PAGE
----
Isaac Shoshan, Israeli Spy Who Posed as an Arab, Is Dead at 96

TEL AVIV — Isaac Shoshan, a Syrian-born Israeli undercover operative who posed as an Arab early in his career, participating in bombings and an assassination attempt, before making major contributions to the country’s espionage methods, died on Dec. 28 in Tel Aviv. He was 96.

His daughter Eti confirmed the death, in Ichilov Hospital. He had suffered a stroke, she said.

In a tribute on Twitter, former Prime Minister Ehud Barak, who once served in an Israeli intelligence unit that Mr. Shoshan helped conceive, said Mr. Shoshan had “risked his life again and again” on behalf of Israel.

“Generations of warriors learned their trade at his feet,” he added, “me too.”

Mr. Shoshan was born Zaki Shasho in Aleppo, Syria, in 1924 to an Arabic-speaking Jewish family. He studied at a French-language school, learned Hebrew at Orthodox Jewish schools and as a youth belonged to the Zionist Hebrew Scouts. At 18, motivated by his Zionism, he traveled to what was then British-ruled Palestine and within two years was recruited by the Palmach, the Jewish underground fighting force.

During his training, he was posted to a secret unit known as the Arab Platoon. Made up of Jews who could pass as Arabs, it was charged with gathering intelligence and carrying out sabotage and targeted killings.

The unit was set up in expectation of “a civil war in Palestine between the Jews and the Arabs,” said Yoav Gelber, a professor and historian of the period.

The unit’s members, most of them im­migrants from Arab lands, were trained in intelligence gathering and undercover communications — Morse code, for example — as well as in commando tactics and using explo­sives. They also underwent intensive study of Islam and Arab customs so that they could live as Arabs without arousing suspicions.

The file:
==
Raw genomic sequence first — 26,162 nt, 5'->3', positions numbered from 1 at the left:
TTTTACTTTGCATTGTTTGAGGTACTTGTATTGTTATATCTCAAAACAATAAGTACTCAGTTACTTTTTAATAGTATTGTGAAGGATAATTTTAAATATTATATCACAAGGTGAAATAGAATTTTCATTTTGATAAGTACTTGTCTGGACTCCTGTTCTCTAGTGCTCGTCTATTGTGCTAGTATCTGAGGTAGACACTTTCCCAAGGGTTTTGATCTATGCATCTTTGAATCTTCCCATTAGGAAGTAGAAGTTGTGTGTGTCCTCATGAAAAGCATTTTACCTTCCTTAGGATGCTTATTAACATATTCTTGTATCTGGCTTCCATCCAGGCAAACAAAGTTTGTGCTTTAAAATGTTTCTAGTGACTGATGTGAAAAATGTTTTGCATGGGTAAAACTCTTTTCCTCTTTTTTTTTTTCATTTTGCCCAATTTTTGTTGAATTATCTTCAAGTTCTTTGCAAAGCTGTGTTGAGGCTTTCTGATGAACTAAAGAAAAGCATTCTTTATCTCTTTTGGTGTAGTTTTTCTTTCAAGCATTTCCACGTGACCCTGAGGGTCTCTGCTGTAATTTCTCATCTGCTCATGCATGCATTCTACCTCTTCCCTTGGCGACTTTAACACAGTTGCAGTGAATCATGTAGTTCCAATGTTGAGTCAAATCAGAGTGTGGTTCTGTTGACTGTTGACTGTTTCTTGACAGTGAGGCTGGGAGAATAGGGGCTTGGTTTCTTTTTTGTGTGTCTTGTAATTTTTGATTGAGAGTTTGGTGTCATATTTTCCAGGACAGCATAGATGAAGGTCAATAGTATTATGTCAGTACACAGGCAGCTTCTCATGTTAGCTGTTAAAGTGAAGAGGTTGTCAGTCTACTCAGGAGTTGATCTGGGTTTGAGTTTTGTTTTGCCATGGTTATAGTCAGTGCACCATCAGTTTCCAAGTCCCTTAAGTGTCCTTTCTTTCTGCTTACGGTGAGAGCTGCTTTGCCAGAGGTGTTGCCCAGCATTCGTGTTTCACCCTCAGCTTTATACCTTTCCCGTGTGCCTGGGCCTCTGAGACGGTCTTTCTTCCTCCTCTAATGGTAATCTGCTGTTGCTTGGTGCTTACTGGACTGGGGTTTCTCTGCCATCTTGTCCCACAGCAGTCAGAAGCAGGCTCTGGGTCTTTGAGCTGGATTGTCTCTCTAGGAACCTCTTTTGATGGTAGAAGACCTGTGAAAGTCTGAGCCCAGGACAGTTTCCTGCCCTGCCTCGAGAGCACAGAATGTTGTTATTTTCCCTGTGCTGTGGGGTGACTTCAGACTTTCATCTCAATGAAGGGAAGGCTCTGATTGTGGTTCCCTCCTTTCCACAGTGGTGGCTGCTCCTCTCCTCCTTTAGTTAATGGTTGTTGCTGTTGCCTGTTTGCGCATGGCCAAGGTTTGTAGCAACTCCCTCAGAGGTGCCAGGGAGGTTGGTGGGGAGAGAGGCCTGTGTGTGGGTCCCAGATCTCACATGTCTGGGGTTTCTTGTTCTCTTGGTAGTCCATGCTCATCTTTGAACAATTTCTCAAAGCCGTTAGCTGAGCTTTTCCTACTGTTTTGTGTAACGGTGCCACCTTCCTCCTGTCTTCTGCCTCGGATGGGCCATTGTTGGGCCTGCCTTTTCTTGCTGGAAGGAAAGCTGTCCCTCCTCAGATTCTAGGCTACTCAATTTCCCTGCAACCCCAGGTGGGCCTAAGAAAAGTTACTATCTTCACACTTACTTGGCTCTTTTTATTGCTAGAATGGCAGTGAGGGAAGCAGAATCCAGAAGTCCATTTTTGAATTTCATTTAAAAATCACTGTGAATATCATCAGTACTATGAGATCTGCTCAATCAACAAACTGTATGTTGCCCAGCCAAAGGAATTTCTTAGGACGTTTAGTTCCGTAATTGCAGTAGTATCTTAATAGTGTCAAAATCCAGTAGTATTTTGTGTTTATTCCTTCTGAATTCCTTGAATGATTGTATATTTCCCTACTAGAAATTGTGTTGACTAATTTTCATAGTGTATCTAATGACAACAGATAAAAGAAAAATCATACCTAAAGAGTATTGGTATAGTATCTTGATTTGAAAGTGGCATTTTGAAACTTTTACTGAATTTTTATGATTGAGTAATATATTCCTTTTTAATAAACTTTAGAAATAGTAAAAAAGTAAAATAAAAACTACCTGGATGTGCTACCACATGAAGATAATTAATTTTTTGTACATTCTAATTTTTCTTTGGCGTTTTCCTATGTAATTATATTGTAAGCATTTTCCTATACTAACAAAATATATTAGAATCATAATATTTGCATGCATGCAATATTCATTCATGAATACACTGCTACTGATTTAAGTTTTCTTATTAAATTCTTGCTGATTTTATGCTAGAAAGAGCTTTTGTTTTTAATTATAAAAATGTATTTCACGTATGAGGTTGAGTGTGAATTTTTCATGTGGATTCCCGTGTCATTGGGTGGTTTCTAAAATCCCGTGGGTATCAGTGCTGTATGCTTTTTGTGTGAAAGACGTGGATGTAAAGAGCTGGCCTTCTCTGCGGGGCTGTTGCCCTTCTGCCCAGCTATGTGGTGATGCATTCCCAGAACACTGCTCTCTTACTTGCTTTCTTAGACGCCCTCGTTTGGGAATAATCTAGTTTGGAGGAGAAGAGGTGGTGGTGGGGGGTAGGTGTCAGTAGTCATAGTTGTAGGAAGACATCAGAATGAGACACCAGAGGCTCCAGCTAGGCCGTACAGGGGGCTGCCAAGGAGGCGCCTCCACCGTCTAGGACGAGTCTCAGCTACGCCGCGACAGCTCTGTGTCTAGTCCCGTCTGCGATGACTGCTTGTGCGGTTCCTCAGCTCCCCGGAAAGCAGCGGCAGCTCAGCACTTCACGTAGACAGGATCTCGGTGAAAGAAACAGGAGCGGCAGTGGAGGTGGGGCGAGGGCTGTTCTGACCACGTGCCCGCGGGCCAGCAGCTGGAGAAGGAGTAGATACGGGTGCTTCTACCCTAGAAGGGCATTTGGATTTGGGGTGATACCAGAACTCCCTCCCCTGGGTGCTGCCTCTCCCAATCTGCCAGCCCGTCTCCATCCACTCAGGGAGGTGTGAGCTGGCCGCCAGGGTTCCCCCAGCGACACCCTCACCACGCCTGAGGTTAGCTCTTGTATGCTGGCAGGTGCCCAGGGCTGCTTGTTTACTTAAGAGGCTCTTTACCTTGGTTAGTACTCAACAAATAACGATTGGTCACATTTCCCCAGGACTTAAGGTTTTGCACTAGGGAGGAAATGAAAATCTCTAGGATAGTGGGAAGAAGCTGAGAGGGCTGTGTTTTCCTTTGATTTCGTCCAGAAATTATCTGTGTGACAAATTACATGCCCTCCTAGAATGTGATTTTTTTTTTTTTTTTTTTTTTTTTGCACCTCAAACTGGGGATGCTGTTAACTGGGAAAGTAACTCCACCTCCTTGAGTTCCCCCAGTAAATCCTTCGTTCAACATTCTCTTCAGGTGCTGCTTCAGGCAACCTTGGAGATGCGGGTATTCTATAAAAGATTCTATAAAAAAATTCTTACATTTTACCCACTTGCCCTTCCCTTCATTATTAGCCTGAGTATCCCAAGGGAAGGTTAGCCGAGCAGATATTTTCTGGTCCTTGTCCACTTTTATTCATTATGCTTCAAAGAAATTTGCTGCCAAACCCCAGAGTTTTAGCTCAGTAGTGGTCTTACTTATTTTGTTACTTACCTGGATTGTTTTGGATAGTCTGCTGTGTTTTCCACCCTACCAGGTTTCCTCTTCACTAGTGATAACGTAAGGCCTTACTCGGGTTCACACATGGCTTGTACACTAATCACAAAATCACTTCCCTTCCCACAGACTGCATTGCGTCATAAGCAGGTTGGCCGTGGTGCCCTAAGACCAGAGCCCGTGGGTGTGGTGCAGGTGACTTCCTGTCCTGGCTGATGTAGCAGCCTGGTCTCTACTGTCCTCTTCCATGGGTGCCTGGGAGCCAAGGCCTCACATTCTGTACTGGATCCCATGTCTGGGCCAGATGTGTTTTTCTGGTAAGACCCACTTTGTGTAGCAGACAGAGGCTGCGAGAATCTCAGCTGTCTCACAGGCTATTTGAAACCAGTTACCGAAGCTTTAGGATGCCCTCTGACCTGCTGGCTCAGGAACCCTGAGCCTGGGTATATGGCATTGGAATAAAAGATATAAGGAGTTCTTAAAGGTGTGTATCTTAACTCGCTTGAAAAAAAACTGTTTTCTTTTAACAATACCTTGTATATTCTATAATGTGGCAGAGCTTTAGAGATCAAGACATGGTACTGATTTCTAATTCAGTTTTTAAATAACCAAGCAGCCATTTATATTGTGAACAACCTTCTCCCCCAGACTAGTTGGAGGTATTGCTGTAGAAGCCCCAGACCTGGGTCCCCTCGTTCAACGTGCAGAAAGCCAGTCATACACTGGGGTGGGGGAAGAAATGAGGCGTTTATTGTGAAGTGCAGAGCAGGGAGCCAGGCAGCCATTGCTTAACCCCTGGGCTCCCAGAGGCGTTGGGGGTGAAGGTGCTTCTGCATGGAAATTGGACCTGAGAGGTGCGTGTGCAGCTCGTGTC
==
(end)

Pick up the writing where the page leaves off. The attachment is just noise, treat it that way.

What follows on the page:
Mr. Shoshan began taking part in intelligence-gathering operations after the United Nations voted in 1947 to partition Palestine into separate Jewish and Arab states, setting off clashes that would turn into war.

But in February 1948 he was called on to put another aspect of his training to use: to help assassinate a Palestinian leader, Sheikh Nimr al-Khatib, who was said to be on his way to Palestine from Lebanon with weapons.

Gunmen were to fire on the sheikh’s car, and Mr. Shoshan, as a seeming Arab bystander, was instructed to “run back and appear to be helping, but actually to make sure the sheikh was dead, and if not, to finish the job off with my handgun,” he said in an interview in 2002.

The sheikh was indeed shot in his car — the assassins “sprayed it with fire from submachine guns,” Mr. Shoshan said — but survived after British soldiers prevented Mr. Shoshan from reaching it. Badly wounded, the sheikh left Palestine and stopped playing an active role in the war.

Shortly afterward, Mr. Shoshan and another member of the Arab Platoon were dispatched to a garage in Haifa, Israel, where intelligence indicated that a car bomb was being assembled.

“The owners never suspected us at all,” Mr. Shoshan said. “Of course they didn’t want to let our car in, but agreed to allow us in for a moment to use the bathroom.”

That was long enough to activate a timed fuse on an explosive device and flee. Minutes later a huge blast shook the entire area, demolishing the garage and several adjoining buildings, killing at least five people and injuring many more.

In 1948, after British forces withdrew from Palestine and Israel declared independence, Arab Platoon agents were dispatched to neighboring Arab countries with the dual goal of gathering information and thwarting perceived threats.